Sunday, March 20, 2016

Waves of Aqua

Photo courtesy of
Ever been caught up in a great big wave? Water seems all by itself very innocuous, harmless even. At times it feels tranquil and peaceful; but in an instant, it can become stormy and powerfully devastating. It seems fitting that people before us selected aquamarine as the stone to represent all of these feelings; using it as an amulet for health and happiness in times of peace, but also as protection against the perils of stormy seas. It even has the cool color to match...
A trillion-cut aquamarine. Photo courtesy of

What is aquamarine? It's a gemstone from the beryl family, meaning that it is a brother to stones such as heliodor and the more famous emerald. Unlike emerald however, aquamarine in its best quality is a fairly inclusion-free stone, which makes it a lot less difficult to cut. When it does bear inclusions, a tell-tale sign of a natural aquamarine is the tube-like inclusions resembling ''rainfall". It is the more commonly known birthstone of March and is best known for its enchanting blue-green color.  While some people covet the pure light blue color which is generally induced through heating, the greenish-blue hue is a beautiful sight to behold.

A rough crystal of aquamarine in its typical growth structure and etching along the faces. Photo courtesy of
It comes out of nature looking quite intriguing, really. Though they come in all sizes, aquamarine is most beautiful in rough form when they grow to be large hexagonal prisms. It is then that we can see the fascinating etch marks that run up and down the faces of the crystal. Not one is ever similar to the other, which makes each crystal a discovery of sorts.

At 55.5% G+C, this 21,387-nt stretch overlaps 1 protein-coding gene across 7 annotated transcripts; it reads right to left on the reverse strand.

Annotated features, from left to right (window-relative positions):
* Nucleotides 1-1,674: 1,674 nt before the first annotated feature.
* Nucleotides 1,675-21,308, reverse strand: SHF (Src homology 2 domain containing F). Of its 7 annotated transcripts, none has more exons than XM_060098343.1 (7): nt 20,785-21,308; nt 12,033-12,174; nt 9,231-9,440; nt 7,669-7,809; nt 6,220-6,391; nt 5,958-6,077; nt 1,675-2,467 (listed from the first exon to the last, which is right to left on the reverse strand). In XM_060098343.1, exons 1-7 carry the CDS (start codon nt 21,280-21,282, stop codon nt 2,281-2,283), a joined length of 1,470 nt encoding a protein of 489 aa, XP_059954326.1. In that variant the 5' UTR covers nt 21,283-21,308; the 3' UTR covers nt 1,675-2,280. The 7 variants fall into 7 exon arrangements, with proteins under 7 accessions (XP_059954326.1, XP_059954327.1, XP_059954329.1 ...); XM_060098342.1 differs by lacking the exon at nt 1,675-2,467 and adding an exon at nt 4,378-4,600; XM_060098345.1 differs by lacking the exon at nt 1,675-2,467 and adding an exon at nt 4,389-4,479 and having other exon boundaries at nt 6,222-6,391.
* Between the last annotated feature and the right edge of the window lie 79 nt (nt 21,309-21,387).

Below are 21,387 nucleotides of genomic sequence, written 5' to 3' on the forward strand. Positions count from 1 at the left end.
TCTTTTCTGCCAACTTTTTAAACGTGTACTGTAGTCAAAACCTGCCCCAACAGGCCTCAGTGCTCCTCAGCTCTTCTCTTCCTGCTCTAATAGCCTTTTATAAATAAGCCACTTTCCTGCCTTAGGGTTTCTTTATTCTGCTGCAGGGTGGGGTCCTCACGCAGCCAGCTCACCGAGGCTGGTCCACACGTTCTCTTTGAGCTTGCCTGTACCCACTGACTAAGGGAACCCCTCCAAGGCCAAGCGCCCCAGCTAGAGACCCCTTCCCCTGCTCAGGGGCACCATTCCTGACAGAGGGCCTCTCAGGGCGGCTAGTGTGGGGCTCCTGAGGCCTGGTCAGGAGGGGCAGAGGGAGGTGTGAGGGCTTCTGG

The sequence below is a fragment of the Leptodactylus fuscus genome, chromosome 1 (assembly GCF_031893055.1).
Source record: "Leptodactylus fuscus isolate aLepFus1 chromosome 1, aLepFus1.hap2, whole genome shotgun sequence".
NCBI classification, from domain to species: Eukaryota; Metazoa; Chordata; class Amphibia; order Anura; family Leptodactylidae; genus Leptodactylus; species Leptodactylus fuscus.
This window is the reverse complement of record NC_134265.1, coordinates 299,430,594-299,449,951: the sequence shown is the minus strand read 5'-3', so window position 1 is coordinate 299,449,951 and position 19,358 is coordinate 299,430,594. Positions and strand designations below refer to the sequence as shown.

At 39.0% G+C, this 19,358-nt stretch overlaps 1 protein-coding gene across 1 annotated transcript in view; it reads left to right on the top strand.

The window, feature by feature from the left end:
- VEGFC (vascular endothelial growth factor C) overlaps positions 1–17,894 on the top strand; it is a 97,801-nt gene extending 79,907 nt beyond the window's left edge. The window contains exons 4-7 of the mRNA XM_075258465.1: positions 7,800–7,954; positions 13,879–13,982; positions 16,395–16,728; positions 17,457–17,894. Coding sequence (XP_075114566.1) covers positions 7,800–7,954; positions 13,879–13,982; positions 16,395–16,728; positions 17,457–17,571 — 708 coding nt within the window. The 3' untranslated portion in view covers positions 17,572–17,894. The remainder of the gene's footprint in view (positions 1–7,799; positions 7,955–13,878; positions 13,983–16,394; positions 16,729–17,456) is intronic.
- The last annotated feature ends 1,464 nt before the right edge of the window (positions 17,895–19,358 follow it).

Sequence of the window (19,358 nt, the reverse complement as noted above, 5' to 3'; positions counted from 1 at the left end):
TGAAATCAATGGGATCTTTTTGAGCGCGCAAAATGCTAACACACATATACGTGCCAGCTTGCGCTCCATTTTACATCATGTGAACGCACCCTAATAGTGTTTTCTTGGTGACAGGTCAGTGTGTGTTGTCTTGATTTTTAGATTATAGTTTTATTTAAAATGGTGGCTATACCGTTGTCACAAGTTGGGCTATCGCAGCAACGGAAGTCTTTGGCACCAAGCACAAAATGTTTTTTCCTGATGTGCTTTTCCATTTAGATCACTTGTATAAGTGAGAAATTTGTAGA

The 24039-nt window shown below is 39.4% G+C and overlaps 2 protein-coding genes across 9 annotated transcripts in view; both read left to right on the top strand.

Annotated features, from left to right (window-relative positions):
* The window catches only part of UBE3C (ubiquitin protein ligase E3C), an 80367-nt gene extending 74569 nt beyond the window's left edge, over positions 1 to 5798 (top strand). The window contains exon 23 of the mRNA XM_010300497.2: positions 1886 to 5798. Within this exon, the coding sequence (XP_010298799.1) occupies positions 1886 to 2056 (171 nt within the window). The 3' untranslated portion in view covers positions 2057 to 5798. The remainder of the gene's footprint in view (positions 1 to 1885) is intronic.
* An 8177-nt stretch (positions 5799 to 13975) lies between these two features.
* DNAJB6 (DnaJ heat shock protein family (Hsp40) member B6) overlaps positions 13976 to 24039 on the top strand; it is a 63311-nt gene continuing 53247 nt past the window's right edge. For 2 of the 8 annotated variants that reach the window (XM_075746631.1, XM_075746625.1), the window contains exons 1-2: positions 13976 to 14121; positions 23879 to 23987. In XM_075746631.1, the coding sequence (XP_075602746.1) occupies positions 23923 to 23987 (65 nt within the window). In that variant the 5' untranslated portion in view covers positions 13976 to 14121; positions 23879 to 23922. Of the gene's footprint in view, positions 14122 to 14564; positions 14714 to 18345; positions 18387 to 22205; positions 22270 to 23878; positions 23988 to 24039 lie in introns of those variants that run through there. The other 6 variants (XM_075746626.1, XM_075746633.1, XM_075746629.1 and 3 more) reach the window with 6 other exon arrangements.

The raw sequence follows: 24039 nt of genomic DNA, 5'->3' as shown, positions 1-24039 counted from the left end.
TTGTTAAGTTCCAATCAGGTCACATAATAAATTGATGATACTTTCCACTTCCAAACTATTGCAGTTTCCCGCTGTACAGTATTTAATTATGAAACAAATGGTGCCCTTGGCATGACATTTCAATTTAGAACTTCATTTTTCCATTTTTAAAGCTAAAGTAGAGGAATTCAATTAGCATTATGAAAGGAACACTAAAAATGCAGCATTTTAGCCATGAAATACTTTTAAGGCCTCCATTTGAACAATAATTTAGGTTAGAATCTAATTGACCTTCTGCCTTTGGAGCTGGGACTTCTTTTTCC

The Dom Pedro Aquamarine at the Smithsonian National Museum of Natural History.                                       Photo courtesy of
There are some exceptional specimens which grace the halls of great museums, however this hardly means that aquamarine is an unattainable gemstone. In fact, it's a stone which is quite tolerant to everyday wear; which makes it a great choice for jewelry. While of course it's always recommended to treat your gems carefully, aquamarine has a fairly high hardness level which lends itself to both casual and evening wear. It is not recommended to clean them in an ultrasonic machine if heavily included; however a simple cleaning with mild soap and a toothbrush is enough to restore its beautiful luster.